Now to the Eucharist. Jesus tells us it is his body, and his blood (and who am I to interpret this as meaning anything else?). But to all appearances, it is still bread and wine. But, appearances can be deceiving. So, what is the essence of the body and blood?
The best answer I can find, is that the essence of the body, is its life. Life is the essential bodyness of the body, and whatever has my life, is my body. When my body one day loses my life, it will no longer really be my body; it will more be my ex-body, and respected (hopefully) for what it was, and for its potential in the resurrection. I believe the same or similar is true of the essence of our blood.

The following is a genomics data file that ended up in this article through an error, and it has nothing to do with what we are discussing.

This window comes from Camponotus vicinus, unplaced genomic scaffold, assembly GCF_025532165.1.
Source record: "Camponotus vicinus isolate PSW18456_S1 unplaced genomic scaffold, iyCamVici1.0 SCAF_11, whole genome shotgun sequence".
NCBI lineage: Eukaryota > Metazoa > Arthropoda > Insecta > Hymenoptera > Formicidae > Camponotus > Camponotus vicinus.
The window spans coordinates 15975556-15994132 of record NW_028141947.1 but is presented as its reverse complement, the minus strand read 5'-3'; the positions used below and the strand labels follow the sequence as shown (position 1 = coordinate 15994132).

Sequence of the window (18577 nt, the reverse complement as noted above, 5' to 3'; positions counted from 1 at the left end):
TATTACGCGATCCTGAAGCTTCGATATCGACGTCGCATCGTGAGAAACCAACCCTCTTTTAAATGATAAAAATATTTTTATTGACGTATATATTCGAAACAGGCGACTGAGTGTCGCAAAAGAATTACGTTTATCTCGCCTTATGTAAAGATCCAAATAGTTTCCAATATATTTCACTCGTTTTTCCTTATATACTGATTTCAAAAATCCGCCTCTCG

So, the bread is no longer bread, and the wine no longer wine, but the body and the blood of Jesus of Nazareth, because his life is in them. And his life (body, spirit, soul, divinity) is in them, because it is his body and blood, by his declaration.

‘This is the bread which cometh down from heaven: that if any man eat of it, he may not die. I am the living bread which came down from heaven. If any man eat of this bread, he shall live for ever: and the bread that I will give is my flesh, for the life of the world.’
John 6:51-52

‘He that eateth my flesh and drinketh my blood abideth in me: and I in him. As the living Father hath sent me and I live by the Father: so he that eateth me, the same also shall live by me.’
John 6:57-58

God bless you.

P.S.